Without A Florida Primary Win, Rubio May Be At The End Of The Line
DAVID GREENE, HOST:
Well, one lesson this election season - don't trust the polls. Ted Cruz was not supposed to win Iowa. He did. Bernie Sanders was not supposed to win Michigan. He did. Marco Rubio, well, he is hoping to add to this list in Florida. The state votes Tuesday, and there's a lot on the line for Rubio. This is his home state, and it could be Rubio's last chance to remain relevant. Let's turn to someone who knows Florida politics really well. Attorney Mac Stipanovich is a Republican lobbyist in the state Capitol. He has worked for several Florida governors and was also a key adviser to Florida's secretary of state during the Bush-Gore recount back in 2000. Mr. Stipanovich, good morning to you.
MAC STIPANOVICH: Good morning, David. How are you?
GREENE: I'm well. Thank you. So shouldn't Marco Rubio be winning here?
STIPANOVICH: Well, you would think so. But, you know, this year has been anything but anything that you would expect. So I'm not sure this is surprising. You've got Kasich, who appears to be ahead in Ohio, but struggling. And Cruz carried Texas, so now the onus is on Marco to carry Florida.
GREENE: So if Rubio trailing means he's been victimized by sort of the circumstances that you're describing, is there anything he can do to turn the tide?
STIPANOVICH: Well, last night's debate was significantly different than the most recent debates that preceded it. It was a little more civil. I thought Marco did an excellent job. But if the debates proved anything, particularly in Marco's case, they're all risk and no gain. I mean, you can make a mistake and suffer for it, but there's hardly anything you can do that'll change the trajectory of Trump's candidacy. I mean, there's things that do change it, but debates don't appear to be one of them. So Marco's got a ways to go between now and Tuesday according to all the polls. I mean, they're all over the place, between five points behind and 20 points behind. But, you know, it wouldn't take any miracle bigger than happened in Michigan last week.
GREENE: You don't sound that optimistic. We should say, you're a Rubio supporter. I mean, you were with Jeb Bush. Now you're with Rubio.
STIPANOVICH: I am. Yeah, I'm a Rubio supporter, and I was with Jeb. You know, I suppose that I'd have to admit that I am chagrined by the fact that, you know, Trump's antics and ignorance and, you know, just general demeanor appears to have no effect on his vote. You know, he has 35, 40 percent of the Republican primary vote. I mean, you got four candidates in the race, that's enough because, you know, land of the blind, one-eyed man is king.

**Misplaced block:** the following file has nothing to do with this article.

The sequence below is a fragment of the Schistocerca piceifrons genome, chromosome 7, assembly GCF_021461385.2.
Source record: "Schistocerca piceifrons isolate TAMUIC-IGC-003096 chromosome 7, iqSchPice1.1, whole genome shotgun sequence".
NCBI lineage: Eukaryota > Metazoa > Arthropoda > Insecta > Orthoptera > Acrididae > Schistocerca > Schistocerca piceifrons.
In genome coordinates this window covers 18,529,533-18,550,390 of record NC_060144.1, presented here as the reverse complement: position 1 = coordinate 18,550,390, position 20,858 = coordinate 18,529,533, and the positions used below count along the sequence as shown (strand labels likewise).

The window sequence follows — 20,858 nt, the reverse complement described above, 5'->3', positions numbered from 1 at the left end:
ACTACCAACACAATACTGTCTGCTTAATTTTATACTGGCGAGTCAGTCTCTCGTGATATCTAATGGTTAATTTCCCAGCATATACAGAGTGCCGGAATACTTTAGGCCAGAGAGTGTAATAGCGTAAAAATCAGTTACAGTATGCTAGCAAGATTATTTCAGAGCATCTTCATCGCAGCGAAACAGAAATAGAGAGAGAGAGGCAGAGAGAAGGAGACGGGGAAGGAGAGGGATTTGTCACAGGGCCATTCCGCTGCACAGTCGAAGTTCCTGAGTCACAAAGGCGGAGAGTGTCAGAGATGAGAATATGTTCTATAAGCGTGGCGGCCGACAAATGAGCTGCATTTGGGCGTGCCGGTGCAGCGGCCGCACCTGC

GREENE: Is there anything Marco Rubio can be doing differently in your mind? What would you advise him?
STIPANOVICH: No, I think he's doing fine. He's in Miami. He's trying to energize his base. This is his state. He's our senator, and, you know, he has to carry it. That's all there is to it. And most of the torpedoes are out of the tube, and none in (unintelligible). And they'll either have a result, or they won't. We'll know on Tuesday.
GREENE: Let me ask you this. My colleague, NPR's senior Washington editor Ron Elving, wrote about Marco Rubio and the debate last night. He said Rubio was once again the smooth and earnest spokesman for a new American dream and that it's easier to understand why expectations had been so high than to understand his third- and fourth-place finishes. I mean, is there something about voters right now that maybe hearing about a new American dream and optimism is not exactly what they're looking to hear in this moment?
STIPANOVICH: I think that's exactly it. The people who are supporting Trump are angry. They feel like they're losing culturally, economically, politically. The country's changing in ways they don't like. He's promising a return to some mythical past glory. He's preying on that anger. He summons all the demons from the underbelly of America. And an aspirational message about how great we might be by just being hopeful, optimistic and working hard is not what they want to hear. They want to pick on somebody and have somebody bring them back to where they think they were.
GREENE: All right, Mr. Stipanovich, thanks so much for talking to us. We appreciate it.
STIPANOVICH: I appreciate you.
GREENE: Mac Stipanovich is a longtime Republican strategist and lobbyist in Florida, and he is speaking to us from Tallahassee. Transcript provided by NPR, Copyright NPR.